South-Africa-born Craig Hamilton, who, since 1995, has lived and worked at Coed Mawr, near the border between England and Wales, has demonstrated, again and again, the infinite variety possible when working with the rich, adaptable, and civilised architectural language of Classicism, not least when employing sculpture, embellishments, ornament, finely-wrought detailing, and natural materials, to create buildings full of deep meaning while avoiding copyism and arid pedantry. He has often collaborated with the Scots sculptor of genius, Alexander Stoddart, whose works display a deep understanding of culture, allusions, history, aesthetic depth, Classical precedents, and profound learning: his creations sing of beauty (a word eschewed by Modernists), intelligence, and much else light-years away from the shallowness of so-called ‘conceptual’ art as promoted by art-establishment apparatchiks who have been deeply hostile to everything for which Stoddart stands. Indeed, neither Hamilton nor Stoddart is concerned with concepts at all: as highly skilled professionals with principles, they are deeply involved with percepts, enchanting, graceful, heavenly, and kind.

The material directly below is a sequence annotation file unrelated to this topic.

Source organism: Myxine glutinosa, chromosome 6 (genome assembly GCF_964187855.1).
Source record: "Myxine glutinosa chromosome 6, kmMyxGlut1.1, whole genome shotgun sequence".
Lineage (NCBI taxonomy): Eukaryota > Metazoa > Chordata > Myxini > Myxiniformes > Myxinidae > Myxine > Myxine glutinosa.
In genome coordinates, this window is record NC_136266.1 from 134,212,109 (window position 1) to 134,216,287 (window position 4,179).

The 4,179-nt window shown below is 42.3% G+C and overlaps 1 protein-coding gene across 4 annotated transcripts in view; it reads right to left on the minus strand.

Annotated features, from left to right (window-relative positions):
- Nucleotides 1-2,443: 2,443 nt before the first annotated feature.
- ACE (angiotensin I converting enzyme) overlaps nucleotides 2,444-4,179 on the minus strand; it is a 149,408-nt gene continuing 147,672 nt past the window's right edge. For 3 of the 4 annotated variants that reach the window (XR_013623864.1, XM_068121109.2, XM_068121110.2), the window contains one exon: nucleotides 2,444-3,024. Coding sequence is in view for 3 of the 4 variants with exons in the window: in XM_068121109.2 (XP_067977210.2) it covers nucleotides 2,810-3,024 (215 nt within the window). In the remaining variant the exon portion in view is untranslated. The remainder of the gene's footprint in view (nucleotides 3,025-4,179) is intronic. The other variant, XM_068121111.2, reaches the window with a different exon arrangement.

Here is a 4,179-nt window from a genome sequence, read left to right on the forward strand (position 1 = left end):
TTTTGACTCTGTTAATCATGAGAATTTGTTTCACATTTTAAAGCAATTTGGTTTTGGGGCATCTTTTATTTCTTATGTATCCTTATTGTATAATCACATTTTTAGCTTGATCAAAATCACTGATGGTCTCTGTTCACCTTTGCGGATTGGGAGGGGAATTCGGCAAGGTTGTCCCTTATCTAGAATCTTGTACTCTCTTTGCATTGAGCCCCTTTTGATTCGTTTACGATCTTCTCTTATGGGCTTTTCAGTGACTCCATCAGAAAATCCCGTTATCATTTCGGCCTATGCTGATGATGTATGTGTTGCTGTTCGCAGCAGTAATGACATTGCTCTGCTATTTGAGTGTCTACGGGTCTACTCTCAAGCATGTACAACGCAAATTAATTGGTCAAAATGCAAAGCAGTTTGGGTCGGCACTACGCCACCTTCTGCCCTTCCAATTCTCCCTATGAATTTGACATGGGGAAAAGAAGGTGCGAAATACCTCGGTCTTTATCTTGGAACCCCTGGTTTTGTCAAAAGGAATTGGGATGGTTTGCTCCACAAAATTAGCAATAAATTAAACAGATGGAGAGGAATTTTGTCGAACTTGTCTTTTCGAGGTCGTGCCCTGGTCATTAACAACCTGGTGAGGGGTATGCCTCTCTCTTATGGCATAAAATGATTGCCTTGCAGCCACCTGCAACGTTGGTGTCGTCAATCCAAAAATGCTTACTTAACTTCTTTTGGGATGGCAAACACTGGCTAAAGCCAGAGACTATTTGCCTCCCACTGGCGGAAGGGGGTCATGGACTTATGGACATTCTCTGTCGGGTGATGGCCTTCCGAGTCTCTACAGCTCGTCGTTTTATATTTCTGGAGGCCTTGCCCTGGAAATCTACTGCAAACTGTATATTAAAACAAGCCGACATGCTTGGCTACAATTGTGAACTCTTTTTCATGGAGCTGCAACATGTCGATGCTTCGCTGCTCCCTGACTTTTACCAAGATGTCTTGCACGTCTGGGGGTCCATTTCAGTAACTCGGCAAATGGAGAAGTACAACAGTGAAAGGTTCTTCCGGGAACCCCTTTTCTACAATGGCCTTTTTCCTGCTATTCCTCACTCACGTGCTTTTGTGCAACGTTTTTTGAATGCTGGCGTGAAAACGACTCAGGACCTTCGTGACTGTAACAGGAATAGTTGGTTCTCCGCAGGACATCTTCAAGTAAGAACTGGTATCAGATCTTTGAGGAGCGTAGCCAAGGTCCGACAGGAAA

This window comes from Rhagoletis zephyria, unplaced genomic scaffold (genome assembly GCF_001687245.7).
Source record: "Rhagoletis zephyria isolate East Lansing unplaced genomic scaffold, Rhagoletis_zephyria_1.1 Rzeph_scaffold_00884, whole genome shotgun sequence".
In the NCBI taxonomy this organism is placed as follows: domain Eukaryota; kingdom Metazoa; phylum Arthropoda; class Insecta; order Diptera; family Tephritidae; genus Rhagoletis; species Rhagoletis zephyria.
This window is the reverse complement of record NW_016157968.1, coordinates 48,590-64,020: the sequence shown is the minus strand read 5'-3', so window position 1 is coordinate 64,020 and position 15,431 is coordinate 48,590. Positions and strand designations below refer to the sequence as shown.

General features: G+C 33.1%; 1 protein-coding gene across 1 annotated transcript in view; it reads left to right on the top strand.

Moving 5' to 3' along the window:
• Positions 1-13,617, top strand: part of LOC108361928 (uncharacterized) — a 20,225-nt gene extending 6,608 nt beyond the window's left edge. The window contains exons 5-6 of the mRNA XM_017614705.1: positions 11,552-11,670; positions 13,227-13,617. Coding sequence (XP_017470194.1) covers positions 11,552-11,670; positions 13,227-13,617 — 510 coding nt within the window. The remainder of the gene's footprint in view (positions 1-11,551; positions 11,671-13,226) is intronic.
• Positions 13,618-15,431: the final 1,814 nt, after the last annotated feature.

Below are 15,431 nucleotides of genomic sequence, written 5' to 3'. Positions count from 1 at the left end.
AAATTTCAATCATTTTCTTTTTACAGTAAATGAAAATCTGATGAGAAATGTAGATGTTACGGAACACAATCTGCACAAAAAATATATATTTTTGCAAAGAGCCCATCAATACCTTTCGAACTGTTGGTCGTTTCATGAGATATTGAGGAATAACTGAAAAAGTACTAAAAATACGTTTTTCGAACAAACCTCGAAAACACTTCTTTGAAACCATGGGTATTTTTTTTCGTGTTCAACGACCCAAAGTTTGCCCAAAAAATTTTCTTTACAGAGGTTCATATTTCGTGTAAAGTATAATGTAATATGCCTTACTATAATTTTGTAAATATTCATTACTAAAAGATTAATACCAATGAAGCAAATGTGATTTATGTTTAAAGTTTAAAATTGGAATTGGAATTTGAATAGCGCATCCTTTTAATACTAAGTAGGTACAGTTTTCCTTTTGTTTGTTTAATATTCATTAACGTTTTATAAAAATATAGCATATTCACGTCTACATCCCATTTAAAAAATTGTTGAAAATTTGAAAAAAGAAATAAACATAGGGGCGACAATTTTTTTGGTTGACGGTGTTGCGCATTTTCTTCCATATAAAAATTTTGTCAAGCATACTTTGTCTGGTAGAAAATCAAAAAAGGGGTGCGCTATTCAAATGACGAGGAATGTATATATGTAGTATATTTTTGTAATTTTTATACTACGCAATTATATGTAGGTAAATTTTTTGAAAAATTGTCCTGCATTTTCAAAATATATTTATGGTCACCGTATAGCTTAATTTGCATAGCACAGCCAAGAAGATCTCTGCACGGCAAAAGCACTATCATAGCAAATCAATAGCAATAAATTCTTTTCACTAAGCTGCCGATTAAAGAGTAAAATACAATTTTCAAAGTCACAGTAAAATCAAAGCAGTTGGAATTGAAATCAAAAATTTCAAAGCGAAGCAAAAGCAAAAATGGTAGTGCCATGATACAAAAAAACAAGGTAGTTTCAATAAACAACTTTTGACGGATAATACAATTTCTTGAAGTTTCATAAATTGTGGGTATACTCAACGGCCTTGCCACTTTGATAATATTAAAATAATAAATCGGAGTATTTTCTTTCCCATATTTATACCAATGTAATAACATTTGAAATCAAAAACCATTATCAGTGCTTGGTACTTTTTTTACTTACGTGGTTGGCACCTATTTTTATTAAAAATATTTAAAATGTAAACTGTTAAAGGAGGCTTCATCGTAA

Structures associated with death, such as mausolea, can give gifted, sensitive, real architects great scope to create exquisite and wonderful buildings in which sculpture and architecture are inextricably melded, each enhancing the other, forming a coherent whole, without any considerations of changes of use impinging on creativity. This marvellous book includes descriptions and illustrations of two of Hamilton’s mausolea, both in London cemeteries established in the 1830s, and both with apposite sculpture by Stoddart perfectly integrated with the architecture.